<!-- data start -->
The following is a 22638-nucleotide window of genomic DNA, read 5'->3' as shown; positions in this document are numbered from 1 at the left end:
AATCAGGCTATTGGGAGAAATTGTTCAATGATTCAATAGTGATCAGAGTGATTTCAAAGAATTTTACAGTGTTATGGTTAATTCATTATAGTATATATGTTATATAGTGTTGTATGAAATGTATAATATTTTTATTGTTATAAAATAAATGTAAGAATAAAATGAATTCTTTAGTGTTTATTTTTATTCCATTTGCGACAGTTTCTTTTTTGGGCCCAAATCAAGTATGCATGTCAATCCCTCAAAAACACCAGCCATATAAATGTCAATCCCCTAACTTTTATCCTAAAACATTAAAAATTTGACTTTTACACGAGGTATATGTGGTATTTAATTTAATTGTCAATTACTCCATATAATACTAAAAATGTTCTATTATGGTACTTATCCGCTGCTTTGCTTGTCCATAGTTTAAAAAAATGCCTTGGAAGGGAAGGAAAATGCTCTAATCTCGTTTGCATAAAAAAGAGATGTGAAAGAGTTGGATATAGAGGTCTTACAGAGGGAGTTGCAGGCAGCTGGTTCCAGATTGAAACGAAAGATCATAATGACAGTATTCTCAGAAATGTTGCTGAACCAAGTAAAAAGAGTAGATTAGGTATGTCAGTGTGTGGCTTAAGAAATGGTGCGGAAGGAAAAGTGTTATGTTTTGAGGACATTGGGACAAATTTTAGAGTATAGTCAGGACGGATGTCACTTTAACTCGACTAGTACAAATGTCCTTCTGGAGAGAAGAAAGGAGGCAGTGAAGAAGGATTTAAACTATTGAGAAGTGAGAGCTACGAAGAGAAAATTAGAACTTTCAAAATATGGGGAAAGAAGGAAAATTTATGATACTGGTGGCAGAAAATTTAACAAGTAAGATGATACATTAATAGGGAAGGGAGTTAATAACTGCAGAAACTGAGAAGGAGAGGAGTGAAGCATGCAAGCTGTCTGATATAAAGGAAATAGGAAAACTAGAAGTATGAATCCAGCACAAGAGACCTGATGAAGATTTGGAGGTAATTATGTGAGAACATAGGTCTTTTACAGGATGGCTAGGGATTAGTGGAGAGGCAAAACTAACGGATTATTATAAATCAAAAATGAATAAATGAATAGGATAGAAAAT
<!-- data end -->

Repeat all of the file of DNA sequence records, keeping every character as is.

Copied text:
The following is a 22638-nucleotide window of genomic DNA, read 5'->3' as shown; positions in this document are numbered from 1 at the left end:
AATCAGGCTATTGGGAGAAATTGTTCAATGATTCAATAGTGATCAGAGTGATTTCAAAGAATTTTACAGTGTTATGGTTAATTCATTATAGTATATATGTTATATAGTGTTGTATGAAATGTATAATATTTTTATTGTTATAAAATAAATGTAAGAATAAAATGAATTCTTTAGTGTTTATTTTTATTCCATTTGCGACAGTTTCTTTTTTGGGCCCAAATCAAGTATGCATGTCAATCCCTCAAAAACACCAGCCATATAAATGTCAATCCCCTAACTTTTATCCTAAAACATTAAAAATTTGACTTTTACACGAGGTATATGTGGTATTTAATTTAATTGTCAATTACTCCATATAATACTAAAAATGTTCTATTATGGTACTTATCCGCTGCTTTGCTTGTCCATAGTTTAAAAAAATGCCTTGGAAGGGAAGGAAAATGCTCTAATCTCGTTTGCATAAAAAAGAGATGTGAAAGAGTTGGATATAGAGGTCTTACAGAGGGAGTTGCAGGCAGCTGGTTCCAGATTGAAACGAAAGATCATAATGACAGTATTCTCAGAAATGTTGCTGAACCAAGTAAAAAGAGTAGATTAGGTATGTCAGTGTGTGGCTTAAGAAATGGTGCGGAAGGAAAAGTGTTATGTTTTGAGGACATTGGGACAAATTTTAGAGTATAGTCAGGACGGATGTCACTTTAACTCGACTAGTACAAATGTCCTTCTGGAGAGAAGAAAGGAGGCAGTGAAGAAGGATTTAAACTATTGAGAAGTGAGAGCTACGAAGAGAAAATTAGAACTTTCAAAATATGGGGAAAGAAGGAAAATTTATGATACTGGTGGCAGAAAATTTAACAAGTAAGATGATACATTAATAGGGAAGGGAGTTAATAACTGCAGAAACTGAGAAGGAGAGGAGTGAAGCATGCAAGCTGTCTGATATAAAGGAAATAGGAAAACTAGAAGTATGAATCCAGCACAAGAGACCTGATGAAGATTTGGAGGTAATTATGTGAGAACATAGGTCTTTTACAGGATGGCTAGGGATTAGTGGAGAGGCAAAACTAACGGATTATTATAAATCAAAAATGAATAAATGAATAGGATAGAAAAT